Tom is worried that the Internet will become overloaded if everyone is staying at home. Leo says that it'll work just fine. Networks are engineered with overcapacity now, and there won't be an issue. What about bandwidth caps? Leo says those were more about making money than anything having to do with capability for load. Leo also says one of the problems is people who don't have internet access and rely on work, schools or libraries, will be cut off. And he thinks the next few months will show that.
Alex wants to cut the cable. But he wants to avoid a contract. Can he stream from his phone? Leo says he could, but he will eat up bandwidth data caps in no time. He can eat a gig in an hour. Eventually, cell service will begin throttling. So that's not really the answer. Many cellular providers offer home internet plans. So call the cellular provider and find out.
Dee Dee is moving into an office that's promising free Wi-Fi and hardwired internet. Does she need both? Leo says that she's probably getting local service and she can connect either way. Hardwired connections will be faster and she won't have to deal with congestion. This could also mean they are just providing the wired infrastructure, and she'll still have to buy her own internet to use with it. Or, they may be offering a free public Wi-Fi. Leo recommends checking on that. She should also do a speed test, and ask if they have bandwidth caps.
Vladimir is thinking of renting an office and his ISP is offering 1 Mbps. Leo says that won't work, it's too slow. He'll want at least 10-15 Mbps, which is a typical internet speed. He also may be stuck with bandwidth caps and that could add up, so he should look in the rental agreement. He may be better off using his cellphone internet in hotspot mode. It'll be faster, especially with unlimited data plans that are now popular, and overages are much cheaper. He can also use a MiFi card, which will enable him to connect up to five devices to it.
Leo has Comcast at home and he got a warning that he has exceeded his bandwidth cap of 1TB. Leo says he hasn't done anything different than before, however, and he wonders if the metering is accurate. Additionally, Leo has discovered that Comcast uses a man in the middle scheme and can take over his screen if they so desired. That's bad news because privacy issues abound.
Jonathan is with Comcast and they've put data caps on his service. 300GB per month plus $10 for another 50GB. Leo says that's terrible. 300GB isn't very much if he's watching Netlix. He can check his consumption in Windows 10. He can also check on his mobile device. Asus has a traffic monitor interface that he could use. Wireshark is another option for analyzing the traffic on his wireless. He could also put open source firmware on his router like DDWRT or Tomato which would do that monitoring for him.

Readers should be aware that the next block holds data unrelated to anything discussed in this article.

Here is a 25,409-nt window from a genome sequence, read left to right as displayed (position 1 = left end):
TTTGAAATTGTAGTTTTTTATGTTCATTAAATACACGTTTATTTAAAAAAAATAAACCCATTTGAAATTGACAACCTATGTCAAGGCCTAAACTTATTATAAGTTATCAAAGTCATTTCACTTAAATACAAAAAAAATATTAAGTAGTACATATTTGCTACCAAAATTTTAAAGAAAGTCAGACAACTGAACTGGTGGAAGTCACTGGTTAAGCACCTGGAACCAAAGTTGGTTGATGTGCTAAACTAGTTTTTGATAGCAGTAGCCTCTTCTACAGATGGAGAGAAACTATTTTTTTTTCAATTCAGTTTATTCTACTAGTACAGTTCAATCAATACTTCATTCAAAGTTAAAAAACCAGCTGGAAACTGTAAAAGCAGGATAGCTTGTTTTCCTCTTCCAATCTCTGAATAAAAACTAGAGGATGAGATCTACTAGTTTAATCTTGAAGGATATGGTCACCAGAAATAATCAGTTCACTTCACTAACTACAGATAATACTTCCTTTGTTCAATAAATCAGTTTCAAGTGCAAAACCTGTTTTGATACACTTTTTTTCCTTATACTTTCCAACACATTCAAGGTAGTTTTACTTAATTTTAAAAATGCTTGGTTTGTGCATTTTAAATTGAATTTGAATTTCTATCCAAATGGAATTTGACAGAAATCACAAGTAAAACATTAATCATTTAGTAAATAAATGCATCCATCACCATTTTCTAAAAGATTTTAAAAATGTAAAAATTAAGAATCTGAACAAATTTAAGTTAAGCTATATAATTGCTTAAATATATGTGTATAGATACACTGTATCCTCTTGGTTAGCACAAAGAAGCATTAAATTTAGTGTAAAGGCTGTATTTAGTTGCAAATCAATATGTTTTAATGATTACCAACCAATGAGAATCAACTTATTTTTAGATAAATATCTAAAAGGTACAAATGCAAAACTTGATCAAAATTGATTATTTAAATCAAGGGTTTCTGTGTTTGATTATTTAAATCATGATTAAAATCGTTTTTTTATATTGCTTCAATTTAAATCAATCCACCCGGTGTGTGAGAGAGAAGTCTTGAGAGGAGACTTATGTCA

Jeffrey wants to know if a larger screen phone uses up more data than a smaller screen phone. Leo says that it could the case when streaming video. Sites like Netflix and YouTube will notice that you're using a high resolution screen and automatically stream higher resolution video, and that definitely uses more data.
Jack is getting his first smartphone with a data plan. Which plan should he get? Leo says that rule of thumb is, unless he's watching a lot of video, he's probably only going to go through 3-4 GB a month. Is 40GB too much of a plan? Leo says he doesn't know of such a plan and it could be that he's confusing throughput with data caps. He should check the website for their available plans.
Bob has been getting warnings that he's "overdrawn" on his MiFi data plan and wants to know if he's been struck by the Heartbleed virus. Leo says no. Heartbleed attacks servers, not mobile devices. More likely, Bob has an app that is active and downloading everything. Someone may have also commandeered the system and is using it.
When Paul is staying at a hotel, he sees other people's libraries when he's on WiFi. Leo says what Paul is seeing is everyone else that's within range of him that's on the same WiFi network. It's a security issue if people aren't aware they're computers are wide open on the network.